Heroin Addiction

Heroin is an opiate that was introduced in 1898. It was intended to replace morphine as a painkiller. Unfortunately, heroin is proven to be more addictive than morphine. Researchers now know that all opiates are addictive. Opiates are derivatives of the Asian Poppy plant, and have been used as painkillers for over 400 years.

The most common way of administering heroin is through injection. Sniffing through the nose is another means of ingesting heroin. Heroin triggers the brain to release “feel good” chemicals known as endorphins. These endorphins give the user a sense of euphoria and energy. This feeling is short-lived, thus the user must repeat the process over and over to remain high. This intense rush, combined with the euphoria, contributes to addiction. Without heroin, feelings of depression and anxiety may form. These feelings are generally so intense that the user begins abusing the drug again, shortly after quitting. Strict detox and recovery programs are the only way to cure heroin addiction.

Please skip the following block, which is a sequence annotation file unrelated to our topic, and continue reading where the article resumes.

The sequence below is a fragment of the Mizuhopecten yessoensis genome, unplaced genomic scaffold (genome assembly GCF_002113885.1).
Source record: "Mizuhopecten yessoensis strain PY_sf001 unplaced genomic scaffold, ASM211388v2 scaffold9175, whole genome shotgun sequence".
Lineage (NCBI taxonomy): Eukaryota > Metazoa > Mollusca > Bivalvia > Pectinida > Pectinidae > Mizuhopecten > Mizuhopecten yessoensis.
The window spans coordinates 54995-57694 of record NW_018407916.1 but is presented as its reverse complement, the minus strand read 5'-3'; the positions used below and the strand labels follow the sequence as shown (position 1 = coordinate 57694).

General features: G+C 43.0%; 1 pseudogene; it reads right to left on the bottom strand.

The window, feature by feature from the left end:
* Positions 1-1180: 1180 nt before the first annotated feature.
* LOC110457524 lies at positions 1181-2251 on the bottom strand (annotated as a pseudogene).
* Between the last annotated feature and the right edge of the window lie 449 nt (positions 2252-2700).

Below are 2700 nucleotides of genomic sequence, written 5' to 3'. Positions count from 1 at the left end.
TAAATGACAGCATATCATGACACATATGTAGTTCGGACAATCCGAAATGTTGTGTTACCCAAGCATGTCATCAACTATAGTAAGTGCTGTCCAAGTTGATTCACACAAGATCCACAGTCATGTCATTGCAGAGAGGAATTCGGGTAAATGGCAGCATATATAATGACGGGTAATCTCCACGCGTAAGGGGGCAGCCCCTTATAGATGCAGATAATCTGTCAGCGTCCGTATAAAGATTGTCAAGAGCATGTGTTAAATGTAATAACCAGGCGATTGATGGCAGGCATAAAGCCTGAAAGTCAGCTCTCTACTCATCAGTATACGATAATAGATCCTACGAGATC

The longer one uses drugs the harder it is to stop.